IPsec Security Associations
An IPsec security association (SA) specifies security properties that are recognized by communicating hosts.
A single SA protects data in one direction. The protection is either to
a single host or to a group (multicast) address. Because most communication is
either peer-to-peer or client-server, two SAs must be present to secure traffic in
The following three elements uniquely identify an IPsec SA:
The SPI, an arbitrary 32-bit value, is transmitted with an AH or
ESP packet. The ipsecah(7P) and ipsecesp(7P) man pages explain the extent of protection that
is provided by AH and ESP. An integrity checksum value is used to
authenticate a packet. If the authentication fails, the packet is dropped.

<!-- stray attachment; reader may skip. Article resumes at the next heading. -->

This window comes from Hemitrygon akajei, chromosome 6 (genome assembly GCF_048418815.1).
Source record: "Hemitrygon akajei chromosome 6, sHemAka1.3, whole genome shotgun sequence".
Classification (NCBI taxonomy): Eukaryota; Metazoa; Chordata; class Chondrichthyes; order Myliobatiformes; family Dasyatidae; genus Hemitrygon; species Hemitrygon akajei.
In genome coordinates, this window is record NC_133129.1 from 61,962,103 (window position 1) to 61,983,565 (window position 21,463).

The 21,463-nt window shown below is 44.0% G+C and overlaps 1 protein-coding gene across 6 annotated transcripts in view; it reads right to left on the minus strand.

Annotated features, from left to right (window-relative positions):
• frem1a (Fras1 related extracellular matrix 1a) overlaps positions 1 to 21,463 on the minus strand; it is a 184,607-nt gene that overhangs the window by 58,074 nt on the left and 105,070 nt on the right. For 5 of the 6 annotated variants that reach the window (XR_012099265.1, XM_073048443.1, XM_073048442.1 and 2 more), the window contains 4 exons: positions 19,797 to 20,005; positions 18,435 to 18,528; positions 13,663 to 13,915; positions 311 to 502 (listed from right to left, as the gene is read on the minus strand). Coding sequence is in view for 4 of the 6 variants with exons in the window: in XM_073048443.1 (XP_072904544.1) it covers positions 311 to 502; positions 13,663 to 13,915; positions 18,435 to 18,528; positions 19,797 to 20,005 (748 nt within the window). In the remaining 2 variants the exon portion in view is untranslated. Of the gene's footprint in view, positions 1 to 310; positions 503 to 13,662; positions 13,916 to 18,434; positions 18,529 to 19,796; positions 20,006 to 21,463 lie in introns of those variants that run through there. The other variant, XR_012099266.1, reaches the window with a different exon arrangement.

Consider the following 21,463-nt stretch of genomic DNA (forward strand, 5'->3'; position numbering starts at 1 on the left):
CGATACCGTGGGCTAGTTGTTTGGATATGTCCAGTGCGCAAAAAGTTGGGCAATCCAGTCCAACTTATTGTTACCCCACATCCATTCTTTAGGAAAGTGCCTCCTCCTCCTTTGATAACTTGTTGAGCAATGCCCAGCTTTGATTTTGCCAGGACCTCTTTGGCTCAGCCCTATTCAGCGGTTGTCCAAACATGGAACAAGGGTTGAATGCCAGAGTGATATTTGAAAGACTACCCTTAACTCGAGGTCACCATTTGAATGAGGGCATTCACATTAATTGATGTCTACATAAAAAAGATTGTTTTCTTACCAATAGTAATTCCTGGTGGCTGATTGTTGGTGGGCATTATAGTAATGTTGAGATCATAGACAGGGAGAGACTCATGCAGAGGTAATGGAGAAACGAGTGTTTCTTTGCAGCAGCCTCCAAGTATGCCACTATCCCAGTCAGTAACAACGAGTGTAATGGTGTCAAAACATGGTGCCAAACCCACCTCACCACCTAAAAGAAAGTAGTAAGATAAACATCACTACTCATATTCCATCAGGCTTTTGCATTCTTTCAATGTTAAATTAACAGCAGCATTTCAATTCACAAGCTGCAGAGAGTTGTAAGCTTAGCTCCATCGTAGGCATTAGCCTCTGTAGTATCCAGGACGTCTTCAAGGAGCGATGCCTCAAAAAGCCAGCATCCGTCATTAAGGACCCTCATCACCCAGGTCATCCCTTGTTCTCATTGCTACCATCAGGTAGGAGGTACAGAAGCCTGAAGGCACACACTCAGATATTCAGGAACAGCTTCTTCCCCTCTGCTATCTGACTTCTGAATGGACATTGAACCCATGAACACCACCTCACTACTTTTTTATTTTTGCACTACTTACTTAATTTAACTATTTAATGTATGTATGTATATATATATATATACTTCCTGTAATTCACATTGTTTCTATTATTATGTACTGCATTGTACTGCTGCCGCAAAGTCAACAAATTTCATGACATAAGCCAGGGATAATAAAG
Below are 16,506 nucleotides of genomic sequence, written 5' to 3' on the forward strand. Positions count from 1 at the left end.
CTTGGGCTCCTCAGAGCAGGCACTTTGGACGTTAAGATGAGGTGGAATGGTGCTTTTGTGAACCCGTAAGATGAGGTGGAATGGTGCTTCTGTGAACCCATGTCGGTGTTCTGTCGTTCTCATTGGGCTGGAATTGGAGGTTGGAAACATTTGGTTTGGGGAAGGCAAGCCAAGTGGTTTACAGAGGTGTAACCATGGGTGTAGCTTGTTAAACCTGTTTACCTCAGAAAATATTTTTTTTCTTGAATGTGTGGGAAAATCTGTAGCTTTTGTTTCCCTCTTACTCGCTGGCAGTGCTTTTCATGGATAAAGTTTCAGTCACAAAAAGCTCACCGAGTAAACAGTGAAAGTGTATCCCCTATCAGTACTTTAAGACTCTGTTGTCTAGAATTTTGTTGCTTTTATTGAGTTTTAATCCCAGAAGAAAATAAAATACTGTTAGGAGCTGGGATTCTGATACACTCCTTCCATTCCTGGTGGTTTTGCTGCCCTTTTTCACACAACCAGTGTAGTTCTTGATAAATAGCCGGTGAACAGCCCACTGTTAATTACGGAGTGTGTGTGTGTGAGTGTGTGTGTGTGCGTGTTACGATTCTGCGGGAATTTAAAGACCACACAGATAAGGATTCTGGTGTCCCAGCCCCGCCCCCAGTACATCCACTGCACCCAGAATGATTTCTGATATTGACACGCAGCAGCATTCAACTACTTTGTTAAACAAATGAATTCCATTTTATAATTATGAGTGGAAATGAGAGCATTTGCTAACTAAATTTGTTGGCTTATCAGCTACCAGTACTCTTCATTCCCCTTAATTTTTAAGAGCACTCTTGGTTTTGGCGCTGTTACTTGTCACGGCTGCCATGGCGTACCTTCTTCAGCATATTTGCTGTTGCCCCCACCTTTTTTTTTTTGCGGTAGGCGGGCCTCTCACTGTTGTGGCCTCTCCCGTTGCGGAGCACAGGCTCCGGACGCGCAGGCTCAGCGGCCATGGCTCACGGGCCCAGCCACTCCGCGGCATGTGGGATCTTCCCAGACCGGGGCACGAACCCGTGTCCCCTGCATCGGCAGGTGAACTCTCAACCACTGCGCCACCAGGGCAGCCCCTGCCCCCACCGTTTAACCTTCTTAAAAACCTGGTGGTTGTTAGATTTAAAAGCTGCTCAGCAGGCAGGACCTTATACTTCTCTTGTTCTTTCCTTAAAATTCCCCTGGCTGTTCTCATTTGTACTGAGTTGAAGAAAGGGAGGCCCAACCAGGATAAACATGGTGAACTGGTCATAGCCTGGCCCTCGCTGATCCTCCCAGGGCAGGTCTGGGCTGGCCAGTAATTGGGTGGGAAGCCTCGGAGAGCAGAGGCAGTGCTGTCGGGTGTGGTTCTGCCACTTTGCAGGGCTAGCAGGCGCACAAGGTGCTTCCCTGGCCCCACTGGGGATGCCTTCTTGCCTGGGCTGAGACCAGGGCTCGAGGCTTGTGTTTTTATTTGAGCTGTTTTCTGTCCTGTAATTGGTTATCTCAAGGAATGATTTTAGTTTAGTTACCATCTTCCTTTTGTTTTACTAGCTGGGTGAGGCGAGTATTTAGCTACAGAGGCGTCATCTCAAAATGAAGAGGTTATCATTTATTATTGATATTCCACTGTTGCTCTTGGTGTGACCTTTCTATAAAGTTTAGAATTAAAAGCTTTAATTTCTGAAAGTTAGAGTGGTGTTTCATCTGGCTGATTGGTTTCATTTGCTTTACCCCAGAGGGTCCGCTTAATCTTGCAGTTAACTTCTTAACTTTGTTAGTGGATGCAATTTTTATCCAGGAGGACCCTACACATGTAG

Security associations are stored in a security associations database (SADB). A socket-based administration engine,
the pf_key interface, enables privileged applications to manage the database.
Key Management in IPsec
Security associations (SAs) require material to create the keys for authentication and for
encryption. The managing of this keying material is called key management. The Internet Key Exchange
(IKE) protocol handles key management automatically. You can also manage keys manually with
the ipseckey command.
SAs on IPv4 and IPv6 packets can use either method of key
management. Unless you have an overriding reason to use manual key management, automatic key
management is preferred. For example, to interoperate with systems other than Solaris systems
might require manual key management.